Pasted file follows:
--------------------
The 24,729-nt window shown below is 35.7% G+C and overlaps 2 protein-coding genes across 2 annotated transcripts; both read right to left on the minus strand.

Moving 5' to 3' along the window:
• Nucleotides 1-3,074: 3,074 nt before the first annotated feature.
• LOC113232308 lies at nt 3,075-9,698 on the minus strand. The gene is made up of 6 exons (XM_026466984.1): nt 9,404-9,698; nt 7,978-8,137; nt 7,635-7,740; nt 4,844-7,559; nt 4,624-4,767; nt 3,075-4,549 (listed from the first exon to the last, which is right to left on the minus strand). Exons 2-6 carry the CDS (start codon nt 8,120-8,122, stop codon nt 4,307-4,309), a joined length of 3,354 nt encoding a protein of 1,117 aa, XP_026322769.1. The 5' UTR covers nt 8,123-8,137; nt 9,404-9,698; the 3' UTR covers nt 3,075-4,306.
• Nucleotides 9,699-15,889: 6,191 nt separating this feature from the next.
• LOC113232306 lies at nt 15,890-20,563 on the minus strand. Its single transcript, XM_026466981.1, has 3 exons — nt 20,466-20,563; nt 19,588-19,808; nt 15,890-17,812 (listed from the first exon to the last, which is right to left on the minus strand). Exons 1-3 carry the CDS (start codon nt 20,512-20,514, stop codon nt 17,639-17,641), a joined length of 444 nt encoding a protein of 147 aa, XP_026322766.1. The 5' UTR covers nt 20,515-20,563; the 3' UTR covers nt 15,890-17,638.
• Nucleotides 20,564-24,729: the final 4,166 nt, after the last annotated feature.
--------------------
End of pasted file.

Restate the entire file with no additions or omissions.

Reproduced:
The 24,729-nt window shown below is 35.7% G+C and overlaps 2 protein-coding genes across 2 annotated transcripts; both read right to left on the minus strand.

Moving 5' to 3' along the window:
• Nucleotides 1-3,074: 3,074 nt before the first annotated feature.
• LOC113232308 lies at nt 3,075-9,698 on the minus strand. The gene is made up of 6 exons (XM_026466984.1): nt 9,404-9,698; nt 7,978-8,137; nt 7,635-7,740; nt 4,844-7,559; nt 4,624-4,767; nt 3,075-4,549 (listed from the first exon to the last, which is right to left on the minus strand). Exons 2-6 carry the CDS (start codon nt 8,120-8,122, stop codon nt 4,307-4,309), a joined length of 3,354 nt encoding a protein of 1,117 aa, XP_026322769.1. The 5' UTR covers nt 8,123-8,137; nt 9,404-9,698; the 3' UTR covers nt 3,075-4,306.
• Nucleotides 9,699-15,889: 6,191 nt separating this feature from the next.
• LOC113232306 lies at nt 15,890-20,563 on the minus strand. Its single transcript, XM_026466981.1, has 3 exons — nt 20,466-20,563; nt 19,588-19,808; nt 15,890-17,812 (listed from the first exon to the last, which is right to left on the minus strand). Exons 1-3 carry the CDS (start codon nt 20,512-20,514, stop codon nt 17,639-17,641), a joined length of 444 nt encoding a protein of 147 aa, XP_026322766.1. The 5' UTR covers nt 20,515-20,563; the 3' UTR covers nt 15,890-17,638.
• Nucleotides 20,564-24,729: the final 4,166 nt, after the last annotated feature.